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Daily News Roundup: Wednesday, 22nd June 2022

Posted: 22nd June 2022


Banks sweeten deals to bring in new custom

High Street banks are offering cash rewards and interest rates as high as 5% as the battle for customers heats up. Nationwide Building Society previously offered 2% fixed for 12 months on balances up to £1,500 on its FlexDirect account, but it is more than doubling the rate on offer to 5% AER. Elsewhere, banks including First Direct are offering cash to switch while Virgin Money provides a points system which gives customers tokens to spend on rewards. First Direct offers customers £150 to switch but HSBC will give you £170 if you jump to its Advance Bank Account. Meanwhile, Leeds Building Society has launched its new fixed ISA account which is offering a "market leading" 2.75% rate.

UK state-backed development bank prepares for tech valuation falls

Catherine Lewis La Torre, acting BBB chief executive, says data seen by the bank show valuations for tech companies have begun to fall in the UK, despite record high investment in small businesses.


Blackrock pushes back on SEC climate risk disclosure proposal

Aspects of the plans put forward by the US Securities and Exchange Commission to get publicly traded companies to track and disclose their greenhouse gas emissions are being opposed by Blackrock. A letter from the asset manager argued that parts of the proposal “will decrease the effectiveness of the commission’s overarching goal of providing reliable, comparable, and consistent climate-related information to investors.” BlackRock urged the SEC to revise its proposal to provide more flexibility to companies in how they report the information and to better align with global efforts.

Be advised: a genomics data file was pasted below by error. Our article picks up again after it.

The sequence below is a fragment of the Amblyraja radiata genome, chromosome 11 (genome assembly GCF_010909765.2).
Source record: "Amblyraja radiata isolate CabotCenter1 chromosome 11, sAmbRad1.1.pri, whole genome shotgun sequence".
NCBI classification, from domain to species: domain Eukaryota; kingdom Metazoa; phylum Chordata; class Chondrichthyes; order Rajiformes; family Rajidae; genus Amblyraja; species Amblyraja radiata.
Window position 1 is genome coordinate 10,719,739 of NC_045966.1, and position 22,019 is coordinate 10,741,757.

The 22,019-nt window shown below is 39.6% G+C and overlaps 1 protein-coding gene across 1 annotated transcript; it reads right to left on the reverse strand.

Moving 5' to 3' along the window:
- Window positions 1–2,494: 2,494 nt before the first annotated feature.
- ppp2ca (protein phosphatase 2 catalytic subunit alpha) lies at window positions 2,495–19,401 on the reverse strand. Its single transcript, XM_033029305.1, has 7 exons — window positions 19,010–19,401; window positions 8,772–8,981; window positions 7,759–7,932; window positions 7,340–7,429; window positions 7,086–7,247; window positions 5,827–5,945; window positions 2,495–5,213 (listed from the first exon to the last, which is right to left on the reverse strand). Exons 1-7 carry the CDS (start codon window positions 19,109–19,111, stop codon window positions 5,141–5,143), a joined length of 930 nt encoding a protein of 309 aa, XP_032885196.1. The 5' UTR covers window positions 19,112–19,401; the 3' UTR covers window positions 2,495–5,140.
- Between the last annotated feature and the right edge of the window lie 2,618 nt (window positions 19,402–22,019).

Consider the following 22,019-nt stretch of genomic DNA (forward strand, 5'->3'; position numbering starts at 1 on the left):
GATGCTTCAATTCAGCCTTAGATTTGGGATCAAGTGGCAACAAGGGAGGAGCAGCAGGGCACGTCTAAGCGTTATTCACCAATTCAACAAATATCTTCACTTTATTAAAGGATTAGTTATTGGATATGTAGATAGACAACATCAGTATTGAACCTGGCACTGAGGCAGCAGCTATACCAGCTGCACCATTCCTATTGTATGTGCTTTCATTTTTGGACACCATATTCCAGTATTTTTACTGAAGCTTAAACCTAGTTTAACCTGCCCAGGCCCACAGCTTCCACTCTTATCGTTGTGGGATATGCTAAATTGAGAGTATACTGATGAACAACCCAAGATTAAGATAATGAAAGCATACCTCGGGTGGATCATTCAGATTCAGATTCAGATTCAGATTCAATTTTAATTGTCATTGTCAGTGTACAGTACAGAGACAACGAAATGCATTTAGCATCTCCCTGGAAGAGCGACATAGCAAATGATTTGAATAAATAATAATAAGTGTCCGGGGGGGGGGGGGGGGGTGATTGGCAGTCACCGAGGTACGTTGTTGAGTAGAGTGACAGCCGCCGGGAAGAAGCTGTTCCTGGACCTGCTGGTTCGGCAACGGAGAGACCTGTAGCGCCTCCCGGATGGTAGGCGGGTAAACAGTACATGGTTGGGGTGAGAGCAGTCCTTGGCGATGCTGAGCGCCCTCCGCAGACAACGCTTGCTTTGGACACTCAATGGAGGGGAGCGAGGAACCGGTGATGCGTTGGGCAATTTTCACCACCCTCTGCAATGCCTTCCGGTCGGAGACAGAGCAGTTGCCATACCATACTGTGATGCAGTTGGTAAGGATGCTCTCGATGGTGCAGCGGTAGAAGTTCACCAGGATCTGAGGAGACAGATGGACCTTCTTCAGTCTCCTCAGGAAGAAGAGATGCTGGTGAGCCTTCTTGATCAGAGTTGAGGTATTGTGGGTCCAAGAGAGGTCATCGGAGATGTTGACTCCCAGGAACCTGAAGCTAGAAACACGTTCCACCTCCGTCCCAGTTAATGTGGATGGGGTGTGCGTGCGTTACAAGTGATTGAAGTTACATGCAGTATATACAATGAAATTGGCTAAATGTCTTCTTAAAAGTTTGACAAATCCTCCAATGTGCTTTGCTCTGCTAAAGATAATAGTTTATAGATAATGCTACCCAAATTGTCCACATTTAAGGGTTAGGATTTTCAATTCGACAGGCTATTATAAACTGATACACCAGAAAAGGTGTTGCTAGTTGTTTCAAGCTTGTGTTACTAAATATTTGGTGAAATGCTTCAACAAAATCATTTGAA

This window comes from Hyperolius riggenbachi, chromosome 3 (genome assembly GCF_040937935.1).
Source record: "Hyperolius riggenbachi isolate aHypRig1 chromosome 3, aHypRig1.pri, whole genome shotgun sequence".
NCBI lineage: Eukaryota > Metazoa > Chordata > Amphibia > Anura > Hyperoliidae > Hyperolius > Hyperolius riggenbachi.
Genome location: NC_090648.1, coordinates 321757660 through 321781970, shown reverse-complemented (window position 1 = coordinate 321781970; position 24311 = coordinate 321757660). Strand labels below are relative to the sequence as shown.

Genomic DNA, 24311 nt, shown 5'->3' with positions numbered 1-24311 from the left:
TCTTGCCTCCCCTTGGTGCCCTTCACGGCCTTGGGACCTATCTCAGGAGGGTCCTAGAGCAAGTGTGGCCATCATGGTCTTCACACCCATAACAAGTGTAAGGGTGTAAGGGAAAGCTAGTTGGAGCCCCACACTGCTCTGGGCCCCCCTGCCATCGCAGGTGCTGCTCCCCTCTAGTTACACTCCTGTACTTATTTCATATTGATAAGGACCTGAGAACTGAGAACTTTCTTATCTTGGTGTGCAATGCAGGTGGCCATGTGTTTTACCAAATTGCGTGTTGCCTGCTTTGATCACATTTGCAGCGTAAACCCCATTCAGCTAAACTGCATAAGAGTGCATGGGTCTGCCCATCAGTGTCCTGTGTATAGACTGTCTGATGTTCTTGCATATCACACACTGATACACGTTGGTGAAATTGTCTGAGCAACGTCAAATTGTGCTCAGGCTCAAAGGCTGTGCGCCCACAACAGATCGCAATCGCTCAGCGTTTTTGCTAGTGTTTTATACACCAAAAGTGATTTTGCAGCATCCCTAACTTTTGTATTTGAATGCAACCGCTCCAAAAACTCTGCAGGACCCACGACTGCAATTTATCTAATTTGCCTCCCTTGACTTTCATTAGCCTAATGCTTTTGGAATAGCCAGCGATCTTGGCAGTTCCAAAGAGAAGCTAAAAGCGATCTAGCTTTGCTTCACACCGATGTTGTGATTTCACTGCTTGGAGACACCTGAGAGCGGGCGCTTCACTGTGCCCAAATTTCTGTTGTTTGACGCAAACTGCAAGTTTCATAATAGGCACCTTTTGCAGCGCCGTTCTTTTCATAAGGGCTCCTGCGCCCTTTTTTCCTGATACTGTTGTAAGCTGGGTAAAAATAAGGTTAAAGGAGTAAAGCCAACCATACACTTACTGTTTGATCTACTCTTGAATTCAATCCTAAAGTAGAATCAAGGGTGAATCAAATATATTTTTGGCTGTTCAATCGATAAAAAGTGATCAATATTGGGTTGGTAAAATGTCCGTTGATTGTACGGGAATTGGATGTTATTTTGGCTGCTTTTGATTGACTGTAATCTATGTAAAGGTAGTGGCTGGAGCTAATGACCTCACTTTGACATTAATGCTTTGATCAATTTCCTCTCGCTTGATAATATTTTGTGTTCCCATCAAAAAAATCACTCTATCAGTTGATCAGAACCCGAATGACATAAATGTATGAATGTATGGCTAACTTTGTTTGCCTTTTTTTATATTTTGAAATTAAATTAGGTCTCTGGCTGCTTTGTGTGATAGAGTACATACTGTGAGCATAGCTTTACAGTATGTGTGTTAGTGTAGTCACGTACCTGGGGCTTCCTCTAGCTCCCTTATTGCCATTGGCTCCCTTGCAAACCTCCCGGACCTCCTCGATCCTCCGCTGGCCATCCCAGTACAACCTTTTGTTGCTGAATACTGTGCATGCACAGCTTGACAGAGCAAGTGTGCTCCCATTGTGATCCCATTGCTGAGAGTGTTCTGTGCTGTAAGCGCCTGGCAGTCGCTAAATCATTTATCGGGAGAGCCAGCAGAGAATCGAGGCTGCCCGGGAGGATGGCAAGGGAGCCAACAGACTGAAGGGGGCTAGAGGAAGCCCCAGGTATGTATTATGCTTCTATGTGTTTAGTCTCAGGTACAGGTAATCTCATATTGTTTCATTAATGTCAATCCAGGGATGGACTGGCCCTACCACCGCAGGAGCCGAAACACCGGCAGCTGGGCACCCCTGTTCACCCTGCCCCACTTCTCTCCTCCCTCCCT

Selling to yourself: the private equity groups that buy companies they own

The FT reports on the trend of private equity groups buying companies they already own; a move that enables them to return cash without the need to list companies or find outside buyers.


Crypto collapses lessen pressure on banks and regulators

The recent collapse of crypto assets should spur on central banks with the digital currency programmes, the Bank for International Settlements has said. BIS general manager Agustin Carstens said the recent implosions in the cryptocurrency markets proved the long-warned-about dangers of decentralised digital money are now materialising. Asked how long before international standards for CBDC interoperability might be agreed, he said: "I think in the next couple of years. Probably 12 months is too short." The FT reports on how the crypto crash brought a sigh of relief for “Tradfi” advocates while regulators should “face an easier task reining in an industry battered by price collapses they warned about.”


VW adds second layer of banks for float